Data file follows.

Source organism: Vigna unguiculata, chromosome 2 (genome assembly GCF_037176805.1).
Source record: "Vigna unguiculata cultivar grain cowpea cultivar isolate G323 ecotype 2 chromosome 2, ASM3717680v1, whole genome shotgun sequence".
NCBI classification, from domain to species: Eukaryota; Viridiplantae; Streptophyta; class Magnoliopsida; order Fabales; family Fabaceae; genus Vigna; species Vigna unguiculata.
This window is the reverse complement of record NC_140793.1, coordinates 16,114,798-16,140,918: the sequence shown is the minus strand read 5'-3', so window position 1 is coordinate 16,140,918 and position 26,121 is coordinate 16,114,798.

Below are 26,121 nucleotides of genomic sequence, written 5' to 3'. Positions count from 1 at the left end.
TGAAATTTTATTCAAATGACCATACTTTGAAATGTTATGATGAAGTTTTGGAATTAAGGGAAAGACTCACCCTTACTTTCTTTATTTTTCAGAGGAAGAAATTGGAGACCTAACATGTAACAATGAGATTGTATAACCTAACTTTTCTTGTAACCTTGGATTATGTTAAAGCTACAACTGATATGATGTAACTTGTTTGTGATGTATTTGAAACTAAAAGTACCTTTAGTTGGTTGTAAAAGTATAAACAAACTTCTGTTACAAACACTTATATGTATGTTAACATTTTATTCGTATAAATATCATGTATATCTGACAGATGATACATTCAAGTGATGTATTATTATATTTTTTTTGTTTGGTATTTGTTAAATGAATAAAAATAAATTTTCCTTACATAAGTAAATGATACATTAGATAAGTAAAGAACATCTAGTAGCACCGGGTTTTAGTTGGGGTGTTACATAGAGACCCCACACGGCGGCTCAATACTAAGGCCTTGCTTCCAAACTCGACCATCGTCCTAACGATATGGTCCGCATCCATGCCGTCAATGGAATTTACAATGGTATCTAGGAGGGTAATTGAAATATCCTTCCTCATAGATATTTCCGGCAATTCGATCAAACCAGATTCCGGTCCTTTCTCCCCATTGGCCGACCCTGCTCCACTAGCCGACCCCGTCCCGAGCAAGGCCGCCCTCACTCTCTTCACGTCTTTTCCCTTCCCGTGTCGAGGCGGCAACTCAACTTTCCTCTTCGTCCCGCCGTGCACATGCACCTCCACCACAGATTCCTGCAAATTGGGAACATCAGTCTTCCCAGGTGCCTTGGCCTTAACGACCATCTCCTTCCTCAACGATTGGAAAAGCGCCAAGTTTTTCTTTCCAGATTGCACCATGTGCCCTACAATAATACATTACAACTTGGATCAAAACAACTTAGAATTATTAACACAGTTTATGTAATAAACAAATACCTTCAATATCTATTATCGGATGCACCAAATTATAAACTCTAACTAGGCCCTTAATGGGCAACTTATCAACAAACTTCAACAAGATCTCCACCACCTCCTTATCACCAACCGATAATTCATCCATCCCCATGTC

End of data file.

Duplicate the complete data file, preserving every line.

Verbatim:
Source organism: Vigna unguiculata, chromosome 2 (genome assembly GCF_037176805.1).
Source record: "Vigna unguiculata cultivar grain cowpea cultivar isolate G323 ecotype 2 chromosome 2, ASM3717680v1, whole genome shotgun sequence".
NCBI classification, from domain to species: Eukaryota; Viridiplantae; Streptophyta; class Magnoliopsida; order Fabales; family Fabaceae; genus Vigna; species Vigna unguiculata.
This window is the reverse complement of record NC_140793.1, coordinates 16,114,798-16,140,918: the sequence shown is the minus strand read 5'-3', so window position 1 is coordinate 16,140,918 and position 26,121 is coordinate 16,114,798.

Below are 26,121 nucleotides of genomic sequence, written 5' to 3'. Positions count from 1 at the left end.
TGAAATTTTATTCAAATGACCATACTTTGAAATGTTATGATGAAGTTTTGGAATTAAGGGAAAGACTCACCCTTACTTTCTTTATTTTTCAGAGGAAGAAATTGGAGACCTAACATGTAACAATGAGATTGTATAACCTAACTTTTCTTGTAACCTTGGATTATGTTAAAGCTACAACTGATATGATGTAACTTGTTTGTGATGTATTTGAAACTAAAAGTACCTTTAGTTGGTTGTAAAAGTATAAACAAACTTCTGTTACAAACACTTATATGTATGTTAACATTTTATTCGTATAAATATCATGTATATCTGACAGATGATACATTCAAGTGATGTATTATTATATTTTTTTTGTTTGGTATTTGTTAAATGAATAAAAATAAATTTTCCTTACATAAGTAAATGATACATTAGATAAGTAAAGAACATCTAGTAGCACCGGGTTTTAGTTGGGGTGTTACATAGAGACCCCACACGGCGGCTCAATACTAAGGCCTTGCTTCCAAACTCGACCATCGTCCTAACGATATGGTCCGCATCCATGCCGTCAATGGAATTTACAATGGTATCTAGGAGGGTAATTGAAATATCCTTCCTCATAGATATTTCCGGCAATTCGATCAAACCAGATTCCGGTCCTTTCTCCCCATTGGCCGACCCTGCTCCACTAGCCGACCCCGTCCCGAGCAAGGCCGCCCTCACTCTCTTCACGTCTTTTCCCTTCCCGTGTCGAGGCGGCAACTCAACTTTCCTCTTCGTCCCGCCGTGCACATGCACCTCCACCACAGATTCCTGCAAATTGGGAACATCAGTCTTCCCAGGTGCCTTGGCCTTAACGACCATCTCCTTCCTCAACGATTGGAAAAGCGCCAAGTTTTTCTTTCCAGATTGCACCATGTGCCCTACAATAATACATTACAACTTGGATCAAAACAACTTAGAATTATTAACACAGTTTATGTAATAAACAAATACCTTCAATATCTATTATCGGATGCACCAAATTATAAACTCTAACTAGGCCCTTAATGGGCAACTTATCAACAAACTTCAACAAGATCTCCACCACCTCCTTATCACCAACCGATAATTCATCCATCCCCATGTC